It's time for your second Intro to Ashtanga class.

You've arrived 15 minutes early.

You spread your mat and start stretching (that's what everyone else is doing! So that's what I'm supposed to do too, right).

Lying in Goddess Pose on your mat, your mind begins to wander. Feeling calmer.

Class begins.

Eyes closed and in Lotus, your instructor goes through the introductory sequence which encourages the class to find their center and focus.

"Set the intention for your practice," your teacher suggests.

Your eyes burst open, and you realize, at that moment, you don't have an intention.

You don't actually know what an intention is. You know the definition of the word, but not in this context.

What does this person mean by "set your intention", anyways?


Maybe this scenario sounds familiar to an old memory from the earliest months after your life-changing discovery of yoga. After class, maybe you asked the teacher or a fellow yogi how to set an intention. If you are like me, you pulled an introvert and Asked Jeeves (the internet) instead. My earliest intentions were demi-prayers. I looked towards the ceiling and asked, whoever, to please remove my negative thoughts and emotions (maybe it was a hard day in the office). Other early intentions, such as "please help me stay healthy and happy", were addressed to the higher power of my understanding: a power in which I refrain from naming, and in my mind is simply a kind, gentle, and loving power that is greater than myself.


What is an intention?


To truly understand what a yogic intention is, let's start at the root: the Merriam-Webster Dictionary. 'Intention' is defined as:


1. 'an aim or purpose', or something you plan or achieve; a determination to act in a certain way; resolve.


2. 'importance; significance'


3. 'the object for which a prayer, mass or pious act is offered'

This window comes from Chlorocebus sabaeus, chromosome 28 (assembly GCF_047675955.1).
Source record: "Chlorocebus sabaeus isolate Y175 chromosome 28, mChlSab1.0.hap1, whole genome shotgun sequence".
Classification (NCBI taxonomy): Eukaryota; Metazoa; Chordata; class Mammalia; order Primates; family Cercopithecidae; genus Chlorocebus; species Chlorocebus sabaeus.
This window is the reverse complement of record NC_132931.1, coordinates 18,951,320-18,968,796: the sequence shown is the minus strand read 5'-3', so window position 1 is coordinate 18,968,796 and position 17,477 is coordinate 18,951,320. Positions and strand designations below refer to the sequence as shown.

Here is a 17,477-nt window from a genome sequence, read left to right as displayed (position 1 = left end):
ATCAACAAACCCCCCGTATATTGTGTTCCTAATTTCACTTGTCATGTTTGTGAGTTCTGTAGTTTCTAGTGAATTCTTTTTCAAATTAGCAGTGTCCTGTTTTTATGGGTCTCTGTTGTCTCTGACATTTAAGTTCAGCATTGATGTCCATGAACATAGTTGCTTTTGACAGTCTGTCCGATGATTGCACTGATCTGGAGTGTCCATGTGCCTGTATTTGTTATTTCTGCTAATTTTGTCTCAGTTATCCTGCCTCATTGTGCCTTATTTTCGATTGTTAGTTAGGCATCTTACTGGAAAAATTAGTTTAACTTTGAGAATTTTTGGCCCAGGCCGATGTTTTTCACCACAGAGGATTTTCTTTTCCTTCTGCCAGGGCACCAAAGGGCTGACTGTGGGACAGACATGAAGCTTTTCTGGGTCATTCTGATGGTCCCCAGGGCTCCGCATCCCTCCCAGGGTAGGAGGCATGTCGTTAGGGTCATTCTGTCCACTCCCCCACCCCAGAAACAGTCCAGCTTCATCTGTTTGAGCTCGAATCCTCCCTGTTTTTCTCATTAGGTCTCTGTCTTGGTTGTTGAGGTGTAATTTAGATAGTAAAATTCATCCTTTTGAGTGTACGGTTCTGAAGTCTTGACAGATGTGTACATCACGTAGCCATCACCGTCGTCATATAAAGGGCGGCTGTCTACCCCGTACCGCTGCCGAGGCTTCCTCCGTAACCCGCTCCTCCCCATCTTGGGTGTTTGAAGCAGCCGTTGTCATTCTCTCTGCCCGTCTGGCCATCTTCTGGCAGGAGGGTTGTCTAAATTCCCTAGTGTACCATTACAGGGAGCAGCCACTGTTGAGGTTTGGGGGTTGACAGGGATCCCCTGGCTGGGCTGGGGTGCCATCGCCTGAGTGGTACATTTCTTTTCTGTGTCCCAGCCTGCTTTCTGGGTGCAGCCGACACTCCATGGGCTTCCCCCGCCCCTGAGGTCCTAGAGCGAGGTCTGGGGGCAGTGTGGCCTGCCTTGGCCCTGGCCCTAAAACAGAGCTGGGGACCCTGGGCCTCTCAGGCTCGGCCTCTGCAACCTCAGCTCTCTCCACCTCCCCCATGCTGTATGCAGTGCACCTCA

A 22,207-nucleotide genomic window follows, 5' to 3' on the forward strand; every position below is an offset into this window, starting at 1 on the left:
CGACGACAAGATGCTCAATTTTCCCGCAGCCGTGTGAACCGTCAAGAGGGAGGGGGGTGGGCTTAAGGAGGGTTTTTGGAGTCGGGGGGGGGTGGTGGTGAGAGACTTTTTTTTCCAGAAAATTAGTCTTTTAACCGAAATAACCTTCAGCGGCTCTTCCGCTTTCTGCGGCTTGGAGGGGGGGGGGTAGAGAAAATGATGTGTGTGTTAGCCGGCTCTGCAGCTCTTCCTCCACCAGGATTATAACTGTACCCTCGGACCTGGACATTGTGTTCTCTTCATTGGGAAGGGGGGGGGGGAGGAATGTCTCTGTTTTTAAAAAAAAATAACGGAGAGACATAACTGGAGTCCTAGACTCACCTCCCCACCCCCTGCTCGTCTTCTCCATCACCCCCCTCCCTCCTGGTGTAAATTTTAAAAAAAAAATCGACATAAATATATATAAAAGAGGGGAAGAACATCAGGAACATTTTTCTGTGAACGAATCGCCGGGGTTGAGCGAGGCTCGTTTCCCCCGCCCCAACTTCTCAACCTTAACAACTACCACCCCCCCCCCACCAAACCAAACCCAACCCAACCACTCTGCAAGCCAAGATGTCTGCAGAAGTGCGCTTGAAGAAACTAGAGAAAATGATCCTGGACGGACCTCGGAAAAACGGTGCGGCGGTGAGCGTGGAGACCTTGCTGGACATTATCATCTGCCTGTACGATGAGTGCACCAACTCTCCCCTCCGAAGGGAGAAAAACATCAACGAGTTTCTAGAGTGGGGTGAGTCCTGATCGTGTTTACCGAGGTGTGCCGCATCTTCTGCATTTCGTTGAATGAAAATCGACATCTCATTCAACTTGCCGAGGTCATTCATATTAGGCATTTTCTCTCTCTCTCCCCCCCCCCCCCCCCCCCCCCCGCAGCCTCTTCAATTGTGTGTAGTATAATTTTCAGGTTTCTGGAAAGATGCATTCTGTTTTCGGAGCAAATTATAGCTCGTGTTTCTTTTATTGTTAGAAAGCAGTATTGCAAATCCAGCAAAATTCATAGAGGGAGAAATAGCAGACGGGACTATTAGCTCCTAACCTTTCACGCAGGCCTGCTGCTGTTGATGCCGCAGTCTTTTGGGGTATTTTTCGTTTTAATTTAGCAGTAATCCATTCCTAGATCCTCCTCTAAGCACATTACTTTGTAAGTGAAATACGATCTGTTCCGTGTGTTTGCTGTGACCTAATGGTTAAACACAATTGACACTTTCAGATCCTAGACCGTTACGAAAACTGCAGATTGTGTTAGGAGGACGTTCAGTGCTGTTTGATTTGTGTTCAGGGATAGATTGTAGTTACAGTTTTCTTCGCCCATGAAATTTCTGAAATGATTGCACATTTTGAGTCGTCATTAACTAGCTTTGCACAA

4. 'a process or manner of healing of incised wounds'


5. 'a concept considered as the product of attention directed to an object of knowledge'


A yogic intention suggests deliberateness, a means of achieving an ends, and is simply a topic that is deliberated on through meditation and asanas (yoga poses). It's a way to center yourself and balance the turbulence of everyday life. An effective intention is concise and obtainable. It is very important, however, to clarify that an intention is completely different than a goal. An intention is not meant to lead you to future actions and outcomes. It is more focused on being present and being in the here and now.




One suggestion is to start at the end. Think of what you would like to have accomplished or find peace with -- maybe something you are struggling with at work, at home, or internally -- by the end of your practice or the end of your day. Working backwards helps ID and break down priorities, then, if need be, prioritize them.


Sometimes, my intention deals with an inter-personal problem that I am experiencing that day or week. Your intention doesn't have to be negative or pertaining to a problem. In fact, most intentions aren't. Gratitude is a great topic to meditate on. Self-awareness is another one. To set an intention means letting everything else go. The intention will be the center and theme of your practice. A few months ago, I found the concept of setting an intention so important, that I meticulously combed my brain and jotted down a tangible list of 'intentions' that I look over before class. Before I even enter the studio, I have my intention planned. Sometimes, I set my intention in the morning with my first cup of coffee. This therapeutic strategy or tool is one that extends beyond your yoga mat, beyond the studio, and can be carried with you for the rest of your life!